Awkward and uncomfortable interviews aren’t rarities in the wonderful world of media. But Rev. Franklin Graham’s (son of famed evangelist Billy Graham) appearance on MSNBC’s “Morning Joe” today certainly distinguishes itself, particularly due to the nature of the discussion: The faiths of President Barack Obama and the GOP presidential contenders. During the contentious interview, Graham declined to say whether he believes Obama is a Christian — a refusal that led to both confusion and angst among the show’s hosts.
“Do you believe that President Obama is a Christian?,” co-host Willie Geist asked.
“I think you have to ask President Obama…I think people have to ask Barack Obama — he’s come out saying he’s a Christian. So, I think the question is ‘What is a Christian?,'” Graham responded.
Geist pushed the faith leader on the question, appearing visibly surprised by his refusal to say, definitively, that Obama is, indeed, a believer. In reaffirming his refusal to confirm Obama’s faith, Graham, cited the president’s description of how he became a Christian — a story that allegedly focused more upon his community organizing than it did a heartfelt connection to the Almighty.
“So therefore by your definition, he’s not a Christian?,” Geist continued, with Graham again saying that he cannot answer that question on the president’s behalf.
Here’s the entire segment (but continue reading, below, for more on the banter):
If this weren’t awkward enough, Geist and other co-hosts asked Graham whether he believes Rick Santorum is a believer. In this instance, the faith leader didn’t waste much time in responding: “I think so.”
Naturally, Geist asked why Graham was able to answer for Santorum, but not for Obama.
“Well, because [Santorum’s] values are so clear on moral issues,” Graham responded (later in the interview, Graham also said that he believes Newt Gingrich is a Christian — based on the fact that he’s said he is).
“[That’s] an amazing double standard that you just applied,” said so-host John Heilemann. “Your reaction to the difference — The question about Rick Santorum and President Obama, I think, just exposes an incredible double standard you’re applying to those people. They’re exactly the same situation!”
At one point in the middle of the interview, co-host Alex Witt chimed in, asking, “Reverend, what about Mitt Romney…is he a Christian?” Here’s how the dialogue surrounding the top GOP contender’s faith unfolded:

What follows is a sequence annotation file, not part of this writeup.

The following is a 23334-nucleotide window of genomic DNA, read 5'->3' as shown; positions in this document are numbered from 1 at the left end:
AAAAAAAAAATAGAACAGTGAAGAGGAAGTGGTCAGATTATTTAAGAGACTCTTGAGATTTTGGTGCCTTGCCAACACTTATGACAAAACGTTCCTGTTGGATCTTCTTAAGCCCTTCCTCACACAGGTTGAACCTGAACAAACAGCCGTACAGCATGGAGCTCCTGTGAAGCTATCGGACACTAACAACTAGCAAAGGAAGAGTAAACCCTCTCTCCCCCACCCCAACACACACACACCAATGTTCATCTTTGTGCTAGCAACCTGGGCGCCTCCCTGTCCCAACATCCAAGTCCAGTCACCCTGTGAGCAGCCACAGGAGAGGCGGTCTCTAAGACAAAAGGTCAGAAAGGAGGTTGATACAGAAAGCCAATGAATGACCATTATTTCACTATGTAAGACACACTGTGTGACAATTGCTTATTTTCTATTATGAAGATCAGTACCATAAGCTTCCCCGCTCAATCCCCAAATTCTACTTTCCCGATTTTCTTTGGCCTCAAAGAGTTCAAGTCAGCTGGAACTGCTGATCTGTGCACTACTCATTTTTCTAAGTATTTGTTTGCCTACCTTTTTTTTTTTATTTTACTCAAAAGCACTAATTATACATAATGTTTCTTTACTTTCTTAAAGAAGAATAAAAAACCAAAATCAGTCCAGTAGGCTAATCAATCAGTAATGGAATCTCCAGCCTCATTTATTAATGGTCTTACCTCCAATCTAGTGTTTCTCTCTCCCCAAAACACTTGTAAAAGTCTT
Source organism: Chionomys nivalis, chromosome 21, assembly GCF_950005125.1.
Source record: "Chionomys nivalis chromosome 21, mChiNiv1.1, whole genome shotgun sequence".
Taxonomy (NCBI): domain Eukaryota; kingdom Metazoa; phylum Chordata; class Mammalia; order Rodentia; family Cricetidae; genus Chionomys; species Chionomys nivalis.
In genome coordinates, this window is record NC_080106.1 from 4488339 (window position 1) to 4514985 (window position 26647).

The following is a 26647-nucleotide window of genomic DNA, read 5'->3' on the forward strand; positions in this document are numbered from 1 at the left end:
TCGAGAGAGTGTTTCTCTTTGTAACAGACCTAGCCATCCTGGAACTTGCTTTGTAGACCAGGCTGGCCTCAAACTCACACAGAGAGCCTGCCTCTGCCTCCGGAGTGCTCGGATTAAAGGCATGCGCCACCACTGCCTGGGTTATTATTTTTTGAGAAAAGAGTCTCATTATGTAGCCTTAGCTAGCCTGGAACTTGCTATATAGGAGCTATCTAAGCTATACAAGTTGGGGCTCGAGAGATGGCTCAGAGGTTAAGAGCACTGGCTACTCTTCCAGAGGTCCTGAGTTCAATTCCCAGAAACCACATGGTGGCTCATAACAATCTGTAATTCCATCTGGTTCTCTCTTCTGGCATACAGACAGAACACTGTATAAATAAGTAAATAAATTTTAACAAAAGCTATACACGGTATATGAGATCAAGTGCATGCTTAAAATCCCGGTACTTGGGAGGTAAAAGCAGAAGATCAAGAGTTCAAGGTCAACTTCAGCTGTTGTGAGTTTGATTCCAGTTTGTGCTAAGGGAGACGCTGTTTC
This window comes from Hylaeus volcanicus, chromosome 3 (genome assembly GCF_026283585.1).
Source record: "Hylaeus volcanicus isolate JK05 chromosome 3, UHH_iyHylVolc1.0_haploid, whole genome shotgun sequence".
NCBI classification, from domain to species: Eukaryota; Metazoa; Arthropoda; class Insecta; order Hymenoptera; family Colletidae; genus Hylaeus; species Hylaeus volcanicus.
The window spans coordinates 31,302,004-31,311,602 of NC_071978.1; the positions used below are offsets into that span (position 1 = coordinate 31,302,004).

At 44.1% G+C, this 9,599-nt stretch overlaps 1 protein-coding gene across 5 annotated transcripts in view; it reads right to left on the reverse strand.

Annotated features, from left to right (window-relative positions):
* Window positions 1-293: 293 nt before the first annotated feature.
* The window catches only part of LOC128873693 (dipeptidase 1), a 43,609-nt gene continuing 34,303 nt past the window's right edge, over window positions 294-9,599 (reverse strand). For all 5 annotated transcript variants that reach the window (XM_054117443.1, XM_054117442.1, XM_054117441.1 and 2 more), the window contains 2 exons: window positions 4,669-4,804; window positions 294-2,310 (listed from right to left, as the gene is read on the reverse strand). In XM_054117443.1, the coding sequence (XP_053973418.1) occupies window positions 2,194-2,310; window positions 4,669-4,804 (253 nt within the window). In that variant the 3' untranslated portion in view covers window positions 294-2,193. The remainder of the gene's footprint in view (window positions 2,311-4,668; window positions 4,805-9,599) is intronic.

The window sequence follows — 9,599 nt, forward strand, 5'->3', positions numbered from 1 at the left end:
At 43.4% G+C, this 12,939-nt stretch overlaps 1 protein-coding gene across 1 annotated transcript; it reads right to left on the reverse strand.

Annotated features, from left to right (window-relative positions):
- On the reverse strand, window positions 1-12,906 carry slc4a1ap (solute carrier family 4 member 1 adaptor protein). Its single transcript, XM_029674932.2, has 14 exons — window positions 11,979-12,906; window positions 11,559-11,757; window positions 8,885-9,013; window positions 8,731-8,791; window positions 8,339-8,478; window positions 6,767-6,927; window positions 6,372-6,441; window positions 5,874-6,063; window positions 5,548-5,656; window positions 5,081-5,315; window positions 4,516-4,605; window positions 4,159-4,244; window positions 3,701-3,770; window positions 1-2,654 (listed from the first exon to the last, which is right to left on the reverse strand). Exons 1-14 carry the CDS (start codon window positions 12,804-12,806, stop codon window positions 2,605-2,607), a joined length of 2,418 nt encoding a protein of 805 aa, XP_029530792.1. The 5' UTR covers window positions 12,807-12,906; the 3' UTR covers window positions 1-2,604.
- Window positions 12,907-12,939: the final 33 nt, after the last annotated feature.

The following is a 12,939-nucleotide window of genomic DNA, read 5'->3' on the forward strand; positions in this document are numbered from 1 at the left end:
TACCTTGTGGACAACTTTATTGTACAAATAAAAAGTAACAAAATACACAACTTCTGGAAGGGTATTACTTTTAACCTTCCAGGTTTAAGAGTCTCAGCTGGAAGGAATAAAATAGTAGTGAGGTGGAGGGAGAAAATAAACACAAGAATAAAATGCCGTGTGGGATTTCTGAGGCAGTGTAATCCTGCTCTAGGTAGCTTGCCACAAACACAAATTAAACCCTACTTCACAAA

GRAHAM: “He’s a Mormon.”
WITT: “But he’s said that he’s part of the Judeo-Christian faith. Do you take him at his word?”
GRAHAM: “No, but most Christians would not recognize Mormonism as part of the Christian faith.”
WITT: “So, he is not a Christian?”
GRAHAM: “Of course they believe in Jesus Christ, but they have a lot of other things that we believe in, too, that we don’t accept theologically.”
The hosts — particularly Geist — was flabbergasted, it seemed, that Graham was willing to reaffirm Christianity in Gingrich and Santorum’s lives, but that he was not willing to do the same for President Obama and Mitt Romney (it’s important to note that Graham has said numerous times that it is permissible for evangelicals to vote for Mormons). When Geist, once again, raised the issue and called out what he saw as a double standard, Graham spoke about the president’s focus on the “Muslims of the world.”
“Under…President Obama, the Muslims of the world — he seems more concerned about them than the Christians that are being murdered in the Muslim countries,” Graham responded.
ThinkProgress created a compilation of these discussions, below:
This on-air incident follows Santorum’s flap over the weekend surrounding whether he believes Obama is a Christian. However, this isn’t the first time Graham has questioned the president’s faith. In April 2011, he made similar comments about “the definition of a Christian” during an on-air back-and-forth with MSNBC’s Lawrence O’Donnell.
It seems on the faith front, President Obama just can’t catch a break.